• The 1902 Art Nouveau (Sezession) Cifra Palota (Cifra Palace) with Zolnay tiles, Hungary Kecskemét
  • The  Topkapi Palace, Istanbul, Turkey
  • The  Topkapi Palace, Istanbul, Turkey
  • Entrance to the inner courtyards of the  Topkapi Palace, Istanbul, Turkey
  • Entrance to the inner courtyards of the  Topkapi Palace, Istanbul, Turkey
  • Entrance to the apartments of  the Eunuchs in the Harem. Topkapi Palace, Istanbul, Turkey
  • Main square with Town Hall . Kecskemét , Hungary
  • The Moorish design influenced Synagogue, Hungary Kecskemét
  • The Moorish design influenced Synagogue, Hungary Kecskemét
  • The Moorish design influenced Synagogue, Hungary Kecskemét
  • The Moorish design influenced Synagogue, Hungary Kecskemét
  • Zsolnay architectural features on the old Zoltan Csukas furniture shop Pecs ( Pécs ) - European Cultural City of The Year 2010 , Hungary
  • Zsolnay architectural features on the old Zoltan Csukas furniture shop Pecs ( Pécs ) - European Cultural City of The Year 2010 , Hungary
  • The Moorish design influenced Synagogue, Hungary Kecskemét
  • The Moorish design influenced Synagogue, Hungary Kecskemét
  • The Moorish design influenced Synagogue, Hungary Kecskemét
  • The Moorish design influenced Synagogue, Hungary Kecskemét
  • Zsolnay architectural features on the old Zoltan Csukas furniture shop Pecs ( Pécs ) - European Cultural City of The Year 2010 , Hungary
  • Zsolnay architectural features on the old Zoltan Csukas furniture shop Pecs ( Pécs ) - European Cultural City of The Year 2010 , Hungary
  • Moorish arabesque ceramic tiles sculpted plasterwork of the Palacios Nazaries,  Alhambra. Granada, Andalusia, Spain.
  • Moorish arabesque ceramic tiles sculpted plasterwork of the Palacios Nazaries,  Alhambra. Granada, Andalusia, Spain.
  • 6th-7th Century Eastern Roman Byzantine  Christian Terracotta tiles depicting Christ changing Water into wine - Produced in Byzacena -  present day Tunisia. <br />
<br />
These early Christian terracotta tiles were mass produced thanks to moulds. Their quadrangular, square or rectangular shape as well as the standardised sizes in use in the different regions were determined by their architectonic function and were designed to facilitate their assembly according to various combinations to decorate large flat surfaces of walls or ceilings. <br />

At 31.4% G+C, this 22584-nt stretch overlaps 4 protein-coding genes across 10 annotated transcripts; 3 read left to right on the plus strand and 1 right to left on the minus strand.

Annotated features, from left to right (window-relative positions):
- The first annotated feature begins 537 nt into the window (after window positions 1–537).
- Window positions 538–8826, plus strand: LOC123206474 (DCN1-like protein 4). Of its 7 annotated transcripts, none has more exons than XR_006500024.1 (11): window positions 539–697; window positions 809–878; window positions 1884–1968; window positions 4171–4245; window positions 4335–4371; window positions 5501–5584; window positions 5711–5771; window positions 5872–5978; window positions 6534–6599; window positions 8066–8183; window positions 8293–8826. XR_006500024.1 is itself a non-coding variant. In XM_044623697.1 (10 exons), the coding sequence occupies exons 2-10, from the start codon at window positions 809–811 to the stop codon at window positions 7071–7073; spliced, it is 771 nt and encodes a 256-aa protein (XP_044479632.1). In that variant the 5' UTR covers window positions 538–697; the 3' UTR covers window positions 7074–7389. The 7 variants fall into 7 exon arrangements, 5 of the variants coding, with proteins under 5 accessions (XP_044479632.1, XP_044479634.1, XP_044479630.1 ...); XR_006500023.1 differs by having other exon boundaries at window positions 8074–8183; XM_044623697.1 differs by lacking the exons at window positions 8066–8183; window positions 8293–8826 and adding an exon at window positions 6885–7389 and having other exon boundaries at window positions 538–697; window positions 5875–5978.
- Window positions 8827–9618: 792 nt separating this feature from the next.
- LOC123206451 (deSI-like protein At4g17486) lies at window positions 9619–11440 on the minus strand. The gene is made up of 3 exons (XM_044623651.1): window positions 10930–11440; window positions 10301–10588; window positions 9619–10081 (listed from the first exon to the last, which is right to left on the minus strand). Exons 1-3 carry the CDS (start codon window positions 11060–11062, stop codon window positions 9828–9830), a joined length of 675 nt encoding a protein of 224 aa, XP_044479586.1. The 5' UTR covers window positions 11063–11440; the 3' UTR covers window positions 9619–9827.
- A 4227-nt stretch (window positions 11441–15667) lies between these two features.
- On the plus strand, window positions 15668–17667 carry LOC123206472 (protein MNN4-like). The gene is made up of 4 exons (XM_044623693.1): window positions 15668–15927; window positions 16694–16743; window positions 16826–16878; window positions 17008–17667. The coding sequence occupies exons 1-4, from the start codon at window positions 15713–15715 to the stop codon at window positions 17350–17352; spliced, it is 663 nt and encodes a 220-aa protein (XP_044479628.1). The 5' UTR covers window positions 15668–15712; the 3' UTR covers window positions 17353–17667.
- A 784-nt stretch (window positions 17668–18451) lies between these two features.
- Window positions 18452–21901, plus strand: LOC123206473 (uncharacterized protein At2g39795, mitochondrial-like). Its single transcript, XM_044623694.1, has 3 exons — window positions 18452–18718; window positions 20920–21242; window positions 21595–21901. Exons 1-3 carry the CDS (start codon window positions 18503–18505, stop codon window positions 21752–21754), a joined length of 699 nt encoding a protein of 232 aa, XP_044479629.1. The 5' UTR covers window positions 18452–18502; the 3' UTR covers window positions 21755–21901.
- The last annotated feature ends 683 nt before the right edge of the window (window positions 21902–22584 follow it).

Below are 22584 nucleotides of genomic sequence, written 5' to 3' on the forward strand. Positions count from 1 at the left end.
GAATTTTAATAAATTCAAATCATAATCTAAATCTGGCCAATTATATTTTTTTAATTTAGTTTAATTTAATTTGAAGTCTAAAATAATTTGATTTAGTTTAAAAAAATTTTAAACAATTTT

<br />
Byzacena stood out for its use of biblical and hagiographic themes and a richer variety of animals, birds and roses. Some deer and lions were obviously inspired from Zeugitana prototypes attesting to the pre-existence of this province's production with respect to that of Byzacena. The rules governing this art are similar to those that applied to late Roman and Christian art with, in the case of Byzacena, an obvious popular connotation. Its distinguishing features are flatness, a predilection for symmetrical compositions, frontal and lateral representations, the absence of tridimensional attitudes and the naivety of some details (large eyes, pointed chins). Mass production enabled this type of decoration to be widely used at little cost and it played a role as ideograms and for teaching catechism through pictures. Painting, now often faded, enhanced motifs in relief or enriched them with additional details to break their repetitive monotony.<br />
<br />
The Bardo National Museum Tunis, Tunisia.  Against a black background.
  • 6th-7th Century v Christian Terracotta tiles depicting Christ changing Water into wine - Produced in Byzacena -  present day Tunisia. <br />
<br />
These early Christian terracotta tiles were mass produced thanks to moulds. Their quadrangular, square or rectangular shape as well as the standardised sizes in use in the different regions were determined by their architectonic function and were designed to facilitate their assembly according to various combinations to decorate large flat surfaces of walls or ceilings. <br />
<br />
Byzacena stood out for its use of biblical and hagiographic themes and a richer variety of animals, birds and roses. Some deer and lions were obviously inspired from Zeugitana prototypes attesting to the pre-existence of this province's production with respect to that of Byzacena. The rules governing this art are similar to those that applied to late Roman and Christian art with, in the case of Byzacena, an obvious popular connotation. Its distinguishing features are flatness, a predilection for symmetrical compositions, frontal and lateral representations, the absence of tridimensional attitudes and the naivety of some details (large eyes, pointed chins). Mass production enabled this type of decoration to be widely used at little cost and it played a role as ideograms and for teaching catechism through pictures. Painting, now often faded, enhanced motifs in relief or enriched them with additional details to break their repetitive monotony.<br />
<br />
The Bardo National Museum Tunis, Tunisia
  • 6th-7th Century Eastern Roman Byzantine  Christian Terracotta tiles depicting Christ changing Water into wine - Produced in Byzacena -  present day Tunisia. <br />
<br />
These early Christian terracotta tiles were mass produced thanks to moulds. Their quadrangular, square or rectangular shape as well as the standardised sizes in use in the different regions were determined by their architectonic function and were designed to facilitate their assembly according to various combinations to decorate large flat surfaces of walls or ceilings. <br />